The study group comprised 40 adult patients (25 males and 15 females), median age 32 years (20–53 yrs), diagnosed with acute or chronic myeloid leukemia who underwent allogeneic bone marrow transplantation (BMT) in the Department of Hematology and Bone Marrow Transplantation in Katowice, Poland. All patients met the following inclusion criteria: first complete remission (CR1) for patients with acute myeloid leukemia (AML) and the first chronic phase (CP1) for patients with chronic myeloid leukemia (CML), all patients received BuCy (busulphan and cyclophosphamide) conditioning before transplant and cyclosporine and methotrexate were given as GVHD prophylaxis. Additionally, patients who received unrelated donor-derived stem cells were given antithymocyte globulin. Twenty-four patients were transplanted for AML and 16 patients for CML; 25 patients received their stem cells from unrelated donor whereas the donor was sibling in the remaining 15 cases. Of all patients, 20 developed the symptoms of acute GVHD, and 11 had chronic GVHD (Table 1).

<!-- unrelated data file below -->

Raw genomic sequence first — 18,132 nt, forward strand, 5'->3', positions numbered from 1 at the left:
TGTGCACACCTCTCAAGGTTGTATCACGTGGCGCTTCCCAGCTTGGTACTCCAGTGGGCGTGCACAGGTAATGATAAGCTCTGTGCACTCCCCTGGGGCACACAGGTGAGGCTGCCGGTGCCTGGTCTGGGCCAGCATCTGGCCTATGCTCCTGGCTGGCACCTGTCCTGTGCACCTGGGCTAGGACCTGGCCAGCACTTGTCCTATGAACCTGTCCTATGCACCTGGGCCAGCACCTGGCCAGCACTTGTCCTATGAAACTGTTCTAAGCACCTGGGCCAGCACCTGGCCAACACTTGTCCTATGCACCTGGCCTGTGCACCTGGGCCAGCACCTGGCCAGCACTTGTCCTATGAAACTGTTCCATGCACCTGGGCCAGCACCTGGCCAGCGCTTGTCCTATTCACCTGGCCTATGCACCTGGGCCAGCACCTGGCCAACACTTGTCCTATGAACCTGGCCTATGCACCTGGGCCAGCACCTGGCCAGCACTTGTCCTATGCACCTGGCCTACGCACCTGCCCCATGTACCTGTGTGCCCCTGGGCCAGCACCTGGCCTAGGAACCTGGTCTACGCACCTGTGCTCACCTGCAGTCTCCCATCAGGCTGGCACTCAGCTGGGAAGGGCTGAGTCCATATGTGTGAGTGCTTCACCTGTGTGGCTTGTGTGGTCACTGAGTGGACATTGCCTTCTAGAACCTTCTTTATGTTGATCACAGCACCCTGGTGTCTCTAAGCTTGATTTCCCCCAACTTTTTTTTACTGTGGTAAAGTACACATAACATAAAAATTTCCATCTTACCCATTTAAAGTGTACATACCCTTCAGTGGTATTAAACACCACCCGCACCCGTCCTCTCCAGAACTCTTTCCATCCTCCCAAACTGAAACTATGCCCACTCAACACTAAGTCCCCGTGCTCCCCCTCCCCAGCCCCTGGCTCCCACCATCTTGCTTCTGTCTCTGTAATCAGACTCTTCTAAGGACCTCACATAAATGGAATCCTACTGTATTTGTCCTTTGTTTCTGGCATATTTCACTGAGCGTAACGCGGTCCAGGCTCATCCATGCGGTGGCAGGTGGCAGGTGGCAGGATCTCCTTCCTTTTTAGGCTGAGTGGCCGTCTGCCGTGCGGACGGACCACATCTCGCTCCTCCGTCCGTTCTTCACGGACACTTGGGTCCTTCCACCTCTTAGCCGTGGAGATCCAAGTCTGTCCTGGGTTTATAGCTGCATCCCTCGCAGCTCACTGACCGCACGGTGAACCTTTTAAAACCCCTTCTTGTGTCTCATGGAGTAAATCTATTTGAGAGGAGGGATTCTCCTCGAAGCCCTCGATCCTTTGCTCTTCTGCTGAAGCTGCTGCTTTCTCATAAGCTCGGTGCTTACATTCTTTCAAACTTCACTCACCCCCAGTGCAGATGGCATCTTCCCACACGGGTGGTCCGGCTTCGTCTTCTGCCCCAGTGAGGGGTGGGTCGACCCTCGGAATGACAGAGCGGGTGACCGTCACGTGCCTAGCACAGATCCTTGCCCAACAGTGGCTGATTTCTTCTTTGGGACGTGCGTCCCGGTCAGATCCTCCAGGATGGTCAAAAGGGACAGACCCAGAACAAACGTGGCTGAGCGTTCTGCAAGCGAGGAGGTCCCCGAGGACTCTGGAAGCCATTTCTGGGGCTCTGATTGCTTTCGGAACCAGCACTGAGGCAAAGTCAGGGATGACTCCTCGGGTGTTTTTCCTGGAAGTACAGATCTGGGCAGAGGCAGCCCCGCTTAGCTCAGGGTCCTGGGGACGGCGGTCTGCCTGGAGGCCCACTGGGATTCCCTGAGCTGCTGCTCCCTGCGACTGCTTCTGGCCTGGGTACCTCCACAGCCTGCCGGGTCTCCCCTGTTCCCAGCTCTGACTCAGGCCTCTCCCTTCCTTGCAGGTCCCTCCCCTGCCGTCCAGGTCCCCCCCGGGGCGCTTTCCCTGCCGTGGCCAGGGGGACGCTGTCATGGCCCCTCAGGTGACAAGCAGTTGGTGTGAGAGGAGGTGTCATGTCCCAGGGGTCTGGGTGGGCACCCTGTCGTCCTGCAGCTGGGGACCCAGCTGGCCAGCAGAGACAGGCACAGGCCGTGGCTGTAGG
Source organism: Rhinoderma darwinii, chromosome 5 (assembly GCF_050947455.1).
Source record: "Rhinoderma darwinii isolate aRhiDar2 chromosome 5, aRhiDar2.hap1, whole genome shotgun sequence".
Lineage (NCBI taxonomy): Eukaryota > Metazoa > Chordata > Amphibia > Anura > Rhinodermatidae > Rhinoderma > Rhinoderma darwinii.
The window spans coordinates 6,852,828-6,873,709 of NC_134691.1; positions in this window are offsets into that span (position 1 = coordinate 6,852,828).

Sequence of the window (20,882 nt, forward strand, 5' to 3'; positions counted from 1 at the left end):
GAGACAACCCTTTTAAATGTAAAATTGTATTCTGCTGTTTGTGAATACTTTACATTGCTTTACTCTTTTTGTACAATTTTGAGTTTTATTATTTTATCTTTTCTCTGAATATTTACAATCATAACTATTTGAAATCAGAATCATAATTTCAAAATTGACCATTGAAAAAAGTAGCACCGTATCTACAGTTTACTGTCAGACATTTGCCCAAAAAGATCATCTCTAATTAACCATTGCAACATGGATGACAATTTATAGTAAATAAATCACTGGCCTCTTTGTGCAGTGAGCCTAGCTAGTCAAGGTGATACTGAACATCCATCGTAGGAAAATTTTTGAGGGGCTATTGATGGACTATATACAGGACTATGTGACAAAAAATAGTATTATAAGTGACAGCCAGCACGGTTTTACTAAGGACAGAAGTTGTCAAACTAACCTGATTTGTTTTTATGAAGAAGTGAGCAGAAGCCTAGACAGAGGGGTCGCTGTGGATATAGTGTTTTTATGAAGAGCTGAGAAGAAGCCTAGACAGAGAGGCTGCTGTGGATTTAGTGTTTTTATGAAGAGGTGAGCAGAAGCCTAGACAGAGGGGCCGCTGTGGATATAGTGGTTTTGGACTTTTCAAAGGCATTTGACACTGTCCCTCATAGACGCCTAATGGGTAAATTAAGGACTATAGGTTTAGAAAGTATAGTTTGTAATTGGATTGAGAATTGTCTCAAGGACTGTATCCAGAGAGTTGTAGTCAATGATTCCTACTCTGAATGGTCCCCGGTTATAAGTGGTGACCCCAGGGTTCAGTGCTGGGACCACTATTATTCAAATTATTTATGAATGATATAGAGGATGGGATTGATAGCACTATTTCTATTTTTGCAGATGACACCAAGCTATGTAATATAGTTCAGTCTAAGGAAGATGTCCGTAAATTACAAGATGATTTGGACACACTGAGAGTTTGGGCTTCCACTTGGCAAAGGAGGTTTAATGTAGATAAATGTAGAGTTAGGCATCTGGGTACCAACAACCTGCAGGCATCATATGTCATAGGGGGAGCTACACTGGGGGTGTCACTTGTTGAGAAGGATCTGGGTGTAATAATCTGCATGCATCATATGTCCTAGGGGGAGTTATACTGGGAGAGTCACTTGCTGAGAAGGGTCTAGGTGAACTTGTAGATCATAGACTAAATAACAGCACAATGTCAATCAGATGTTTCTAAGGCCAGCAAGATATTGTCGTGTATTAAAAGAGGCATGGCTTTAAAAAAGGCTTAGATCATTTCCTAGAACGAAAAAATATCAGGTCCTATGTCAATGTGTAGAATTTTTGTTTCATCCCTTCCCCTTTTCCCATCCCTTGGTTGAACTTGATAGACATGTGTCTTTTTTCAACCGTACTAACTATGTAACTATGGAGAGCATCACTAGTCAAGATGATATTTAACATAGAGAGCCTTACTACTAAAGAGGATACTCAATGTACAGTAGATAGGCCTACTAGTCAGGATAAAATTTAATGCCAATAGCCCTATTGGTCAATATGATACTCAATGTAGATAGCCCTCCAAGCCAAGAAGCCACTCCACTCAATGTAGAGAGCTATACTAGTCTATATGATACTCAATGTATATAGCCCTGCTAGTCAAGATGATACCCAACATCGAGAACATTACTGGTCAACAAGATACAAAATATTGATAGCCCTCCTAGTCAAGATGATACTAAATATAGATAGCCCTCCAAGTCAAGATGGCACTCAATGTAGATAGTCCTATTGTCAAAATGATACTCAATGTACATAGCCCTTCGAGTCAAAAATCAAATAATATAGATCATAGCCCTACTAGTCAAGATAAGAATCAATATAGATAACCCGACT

Allo-BMT procedure